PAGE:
MP Boris Johnson tells BBC to ‘cough up’ on free TV licences for over 75s

Prime Minister Boris Johnson said the BBC should ‘cough up’ the cash to keep free TV licences for people over 75.

Friday, 30th August 2019, 9:19 am
Updated Friday, 30th August 2019, 10:19 am
Senior citizens protest outside the BBC studios against the end of government funding for free TV licenses for the over 75s. (Getty Images)

Up to 3.7 million people are set to lose their TV licences after the government effectively cut a fifth of the broadcaster’s budget.

The BBC said it would be forced to either scrap vast swathes of its programming or remove the free licence benefit for over-75s.

The Tory election manifesto in 2017 promised to protect the TV licences for over 75s.

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Summit: Boris Johnson addresses the G7 in Biarritz.

Speaking at the G7 summit in Biarritz, the Prime Minister said the terms of the BBC’s funding agreement meant it had to pay for the benefit.

A BBC spokeswoman said: “It was the Government who decided to stop funding free TV licences for the over-75s, and Parliament gave responsibility to the BBC to make a decision on the future of the scheme.

“There was no guarantee that the BBC would continue to fund free licences for the over-75s, as the culture secretary at the time has confirmed.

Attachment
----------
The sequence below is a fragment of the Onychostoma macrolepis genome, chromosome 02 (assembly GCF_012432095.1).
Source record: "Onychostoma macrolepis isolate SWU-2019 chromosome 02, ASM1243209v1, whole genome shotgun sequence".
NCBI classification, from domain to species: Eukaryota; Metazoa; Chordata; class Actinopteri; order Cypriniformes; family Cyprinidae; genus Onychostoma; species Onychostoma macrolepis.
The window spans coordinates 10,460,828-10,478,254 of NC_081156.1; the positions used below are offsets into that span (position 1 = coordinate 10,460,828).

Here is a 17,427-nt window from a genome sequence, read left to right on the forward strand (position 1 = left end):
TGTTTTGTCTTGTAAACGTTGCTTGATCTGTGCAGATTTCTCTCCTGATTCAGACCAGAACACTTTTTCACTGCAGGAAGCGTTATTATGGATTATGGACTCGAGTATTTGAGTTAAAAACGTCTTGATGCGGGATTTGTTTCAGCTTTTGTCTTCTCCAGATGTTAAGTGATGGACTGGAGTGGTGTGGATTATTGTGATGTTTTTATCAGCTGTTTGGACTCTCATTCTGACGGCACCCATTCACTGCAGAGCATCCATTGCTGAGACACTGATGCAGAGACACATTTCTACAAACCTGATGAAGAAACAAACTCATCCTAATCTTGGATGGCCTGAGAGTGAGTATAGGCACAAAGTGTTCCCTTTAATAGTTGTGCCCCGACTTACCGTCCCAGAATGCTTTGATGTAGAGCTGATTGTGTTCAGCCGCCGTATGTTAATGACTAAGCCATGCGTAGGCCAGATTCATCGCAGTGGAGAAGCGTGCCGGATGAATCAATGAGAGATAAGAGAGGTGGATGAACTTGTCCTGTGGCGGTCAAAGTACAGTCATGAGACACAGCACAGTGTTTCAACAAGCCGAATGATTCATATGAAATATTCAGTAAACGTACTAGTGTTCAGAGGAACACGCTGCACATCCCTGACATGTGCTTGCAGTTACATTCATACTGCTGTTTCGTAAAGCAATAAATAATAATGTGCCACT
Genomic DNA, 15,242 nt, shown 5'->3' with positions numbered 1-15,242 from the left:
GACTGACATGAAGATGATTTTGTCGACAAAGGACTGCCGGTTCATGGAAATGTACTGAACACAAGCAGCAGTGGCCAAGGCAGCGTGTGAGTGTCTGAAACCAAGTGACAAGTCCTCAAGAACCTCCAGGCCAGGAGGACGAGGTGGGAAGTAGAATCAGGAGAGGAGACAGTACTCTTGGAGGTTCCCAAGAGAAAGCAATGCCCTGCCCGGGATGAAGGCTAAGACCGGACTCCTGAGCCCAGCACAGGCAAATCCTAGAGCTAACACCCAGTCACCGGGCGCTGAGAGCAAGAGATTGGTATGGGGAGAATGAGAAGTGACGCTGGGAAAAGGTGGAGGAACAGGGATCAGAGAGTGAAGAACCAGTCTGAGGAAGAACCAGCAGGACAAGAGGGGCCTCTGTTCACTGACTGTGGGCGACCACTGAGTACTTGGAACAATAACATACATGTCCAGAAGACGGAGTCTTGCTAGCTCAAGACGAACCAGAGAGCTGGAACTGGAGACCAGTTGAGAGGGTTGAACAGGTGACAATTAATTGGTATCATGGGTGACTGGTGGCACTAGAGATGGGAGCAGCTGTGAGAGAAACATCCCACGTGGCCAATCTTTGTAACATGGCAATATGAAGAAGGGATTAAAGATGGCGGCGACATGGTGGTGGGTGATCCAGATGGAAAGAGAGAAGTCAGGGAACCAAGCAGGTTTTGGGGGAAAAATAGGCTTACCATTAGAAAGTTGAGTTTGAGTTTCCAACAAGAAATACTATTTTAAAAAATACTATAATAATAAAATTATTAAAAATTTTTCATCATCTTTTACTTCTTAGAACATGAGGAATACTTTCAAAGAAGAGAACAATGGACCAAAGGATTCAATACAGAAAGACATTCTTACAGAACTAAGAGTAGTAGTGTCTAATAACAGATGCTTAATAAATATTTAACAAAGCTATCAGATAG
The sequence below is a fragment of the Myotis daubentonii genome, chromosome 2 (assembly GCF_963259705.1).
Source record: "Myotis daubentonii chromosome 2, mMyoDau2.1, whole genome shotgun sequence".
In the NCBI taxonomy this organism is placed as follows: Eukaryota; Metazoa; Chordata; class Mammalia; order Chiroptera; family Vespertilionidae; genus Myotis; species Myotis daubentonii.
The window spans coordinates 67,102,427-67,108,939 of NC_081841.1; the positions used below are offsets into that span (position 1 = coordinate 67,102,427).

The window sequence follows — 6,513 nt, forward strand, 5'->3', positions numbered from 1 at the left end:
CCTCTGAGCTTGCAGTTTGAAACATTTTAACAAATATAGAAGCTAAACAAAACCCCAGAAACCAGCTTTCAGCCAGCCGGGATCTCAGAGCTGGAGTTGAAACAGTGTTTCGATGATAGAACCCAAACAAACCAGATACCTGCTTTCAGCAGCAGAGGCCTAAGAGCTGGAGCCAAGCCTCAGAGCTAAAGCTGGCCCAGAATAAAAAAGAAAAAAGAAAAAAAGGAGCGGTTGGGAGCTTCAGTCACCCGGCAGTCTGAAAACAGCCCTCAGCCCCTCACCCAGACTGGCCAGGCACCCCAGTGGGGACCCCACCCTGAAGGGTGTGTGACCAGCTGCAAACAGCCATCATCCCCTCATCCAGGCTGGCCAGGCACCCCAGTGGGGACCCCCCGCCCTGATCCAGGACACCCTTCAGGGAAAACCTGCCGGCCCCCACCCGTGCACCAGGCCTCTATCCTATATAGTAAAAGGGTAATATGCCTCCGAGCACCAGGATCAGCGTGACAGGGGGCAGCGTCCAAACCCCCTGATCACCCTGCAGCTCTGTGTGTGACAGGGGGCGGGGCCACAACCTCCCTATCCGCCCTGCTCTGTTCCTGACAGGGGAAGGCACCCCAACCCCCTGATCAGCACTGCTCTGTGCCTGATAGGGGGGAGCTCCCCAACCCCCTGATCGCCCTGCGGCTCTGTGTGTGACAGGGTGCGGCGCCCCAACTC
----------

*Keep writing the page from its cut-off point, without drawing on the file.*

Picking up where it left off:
“We’ve reached the fairest decision we can in funding free TV licences for the poorest pensioners, while protecting BBC services.

“If the BBC funded all TV licences for the over-75s it would mean the closure of BBC Two, BBC Four, the BBC News Channel, the BBC Scotland channel, Radio 5 Live, and several local radio stations.

“It is a matter for the Government if it wishes to restore funding for free licences for all over-75s.”

The Express and its sister titles are asking the government to take action to solve the problem.

Shadow culture secretary Tom Watson said: “This Prime Minister’s disregard for older people is appalling.

“He is trying to blame the BBC for his own Government’s policy, but this obfuscation will not work. The blame for scrapping free TV licences lies firmly with the Government.

“Keeping the free licences was a Tory manifesto promise, but because of this Government’s refusal to fund the concession, millions of older people will have their free TV licences scrapped next year.”

More than 600,000 people have signed a petition organised by charity Age UK calling on the government to fund for the licences. A number of celebrities have also spoken in support of the campaign.